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    “Frankenstein” Literature Review

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    Mary Shelley’s Frankenstein, is a gothic novel that follows Victor Frankenstein’s account of his life as he experienced it; from attending university and creating his “monster,” to the dire consequences that followed his creation for the rest of his life. While written by a woman, the novel fails to represent the female gender fairly as they interact with the main characters of the story, and are often times altogether missing from the work. An interesting way to analyze this novel is by using a feminist lens to observe the role of women and their significance as they appear throughout the story. Using feminist criticism to focus on the under representation and negative portrayal of female characters to be more apparent, such as through looking at the ways in which Victor interacts with the females in his life, the ways in which females are depicted as submissive, or altogether absent from the plot, and how Victor’s monster attempts to persuade Victor to create a woman as his companion.

    Firstly, Victor’s relationship to women throughout the novel is very interesting to analyze as it reveals a great deal about Victor’s character and views on women. The two biggest women in Victor’s life would arguably be his mother, Caroline and his wife, Elizabeth. When first analyzing Victor’s mother, it becomes evident just how important the role of a woman is in a man’s life. Victor’s mother dies very quickly during the novel, and the majority of description that we get about her is to describe her in relation to her husband:

    This last blow overcame her [Caroline]; and she knelt by Beaufort’s coffin, weeping bitterly, when my father entered the chamber. He came like a protecting spirit to the poor girl, who committed herself to his care, and after the interment of his friend he conducted her to Geneva, and placed her under the protection of a relation. Two years after this event Caroline became his wife. (Shelley 18-19)

    She is also quickly seen as weak as she comes down with scarlet fever. Caroline quickly falls upon her death-bed and passes away. While Victor is clearly affected by her death and clearly has a sense of love for his mother, it is interesting that the first major female role in the novel is quickly killed off as she succumbs to an illness, “On the third day my mother sickened; her fever was very malignant and the looks of her attendants prognosticated the worst event” (Shelley 24). Having this negative depiction of women right at the beginning of the novel sets up the tone and expectation for women as they will be painted throughout the rest of the story. It becomes evident that women will be considered nothing more significant than companions to men, and that they are weaker than men, as portrayed through the use of Victor’s mother’s quick death.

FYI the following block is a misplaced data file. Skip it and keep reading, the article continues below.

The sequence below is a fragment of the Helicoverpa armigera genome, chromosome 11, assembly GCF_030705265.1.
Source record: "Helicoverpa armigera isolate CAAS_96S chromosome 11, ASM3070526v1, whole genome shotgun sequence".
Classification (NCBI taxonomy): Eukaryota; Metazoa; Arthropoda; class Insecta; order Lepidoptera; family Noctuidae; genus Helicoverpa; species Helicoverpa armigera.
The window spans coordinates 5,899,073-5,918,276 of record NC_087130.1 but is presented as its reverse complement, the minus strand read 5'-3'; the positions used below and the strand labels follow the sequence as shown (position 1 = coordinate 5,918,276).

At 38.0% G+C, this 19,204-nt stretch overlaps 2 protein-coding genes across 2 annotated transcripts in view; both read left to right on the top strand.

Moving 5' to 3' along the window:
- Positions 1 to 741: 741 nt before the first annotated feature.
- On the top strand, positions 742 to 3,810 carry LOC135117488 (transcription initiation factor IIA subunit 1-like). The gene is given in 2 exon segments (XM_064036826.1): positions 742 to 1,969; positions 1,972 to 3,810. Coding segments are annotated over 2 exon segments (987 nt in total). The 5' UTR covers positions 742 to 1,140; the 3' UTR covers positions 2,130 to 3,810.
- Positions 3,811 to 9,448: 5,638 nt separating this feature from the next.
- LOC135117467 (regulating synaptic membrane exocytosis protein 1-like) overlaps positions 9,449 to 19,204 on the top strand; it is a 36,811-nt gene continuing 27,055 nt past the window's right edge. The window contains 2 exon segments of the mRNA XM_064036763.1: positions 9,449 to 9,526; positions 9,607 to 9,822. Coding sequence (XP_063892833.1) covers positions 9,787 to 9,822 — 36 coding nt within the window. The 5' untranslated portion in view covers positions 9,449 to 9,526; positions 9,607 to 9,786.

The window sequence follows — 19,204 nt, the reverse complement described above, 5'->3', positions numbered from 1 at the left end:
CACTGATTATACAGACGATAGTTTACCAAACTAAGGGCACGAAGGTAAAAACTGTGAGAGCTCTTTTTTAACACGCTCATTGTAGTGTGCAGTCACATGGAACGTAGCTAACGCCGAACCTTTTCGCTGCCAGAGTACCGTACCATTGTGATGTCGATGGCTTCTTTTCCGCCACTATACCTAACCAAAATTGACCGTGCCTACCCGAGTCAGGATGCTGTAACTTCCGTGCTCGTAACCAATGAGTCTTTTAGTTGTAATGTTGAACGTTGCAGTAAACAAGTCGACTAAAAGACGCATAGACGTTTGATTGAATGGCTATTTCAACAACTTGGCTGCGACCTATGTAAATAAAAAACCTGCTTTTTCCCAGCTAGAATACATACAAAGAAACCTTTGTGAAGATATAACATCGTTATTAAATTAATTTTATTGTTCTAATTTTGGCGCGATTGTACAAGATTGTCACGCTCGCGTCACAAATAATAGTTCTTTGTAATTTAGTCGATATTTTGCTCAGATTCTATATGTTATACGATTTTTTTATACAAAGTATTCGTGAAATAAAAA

Similarly, Victor’s relationship with his wife Elizabeth throughout the novel continues to push this idea that women are weak and unnecessary to the story’s plot. When Elizabeth is first introduced to the novel, even the description of her adds to this idea that women are more fragile and delicate than men, “From this time Elizabeth Lavenza became my playfellow, and, as we grew older, my friend. She was docile and good tempered, yet gay and playful as a summer insect” (Shelley 19). Elizabeth appears first in the novel as a child, and is immediately paired up with Victor and quickly the two become close and eventually marry. It’s particularly important to note the relation between Elizabeth and the rest of the family, especially as it changes upon the death of Caroline. As Victor’s mother lies dying, she proclaims that Elizabeth must not perform the role of mother and caregiver for the family:

    She [Caroline] joined the hands of Elizabeth and myself: ‘My children,’ she said, ‘my

    firmest hopes of future happiness were placed on the prospect of your union. The

    expectation will now be the consolation of your father. Elizabeth, my love, you must supply my place to your younger cousins.” (Shelley 24)

    Elizabeth never through the novel gets to have her own story and personality throughout the novel, but is rather only described in relation to how Victor interacted with her. This idea of the role women should have within the lives of men is evidenced not only through Victor’s interactions with women throughout the novel, but also through the monster’s lack of connection to women. The monster often laments on not being able to have a mother or female to take care of him through his life, “But it was all a dream: no Eve soothed my sorrows, or shared my thoughts; I was alone,” (Shelley 88). Even in this description the monster is expecting that if there had been a woman or motherly figure to raise him, she would have had no other significance than to care for him alone. Throughout the rest of the novel, Victor does not have many close relationships with female figures in his life. This exclusion of close connections to women shows how the novel expects one role to be fulfilled for women only, to be fragile and insignificant in a man’s life.

    Secondly, the lack of women throughout the novel is astonishing. For large parts of the novel they are altogether unnoticed, and when they do appear they are used as plot devices to show the unimportance and submissive behavior of women in relation to men. Justine’s character as she appears throughout the novel is a perfect example of this unimportance as she is accused of the murder of William Frankenstein. Justine is unable to truly defend herself as the word of a woman’s is often ignored and irrelevant to that of a man’s, so she confesses a lie knowing that fighting her accusations would be pointless: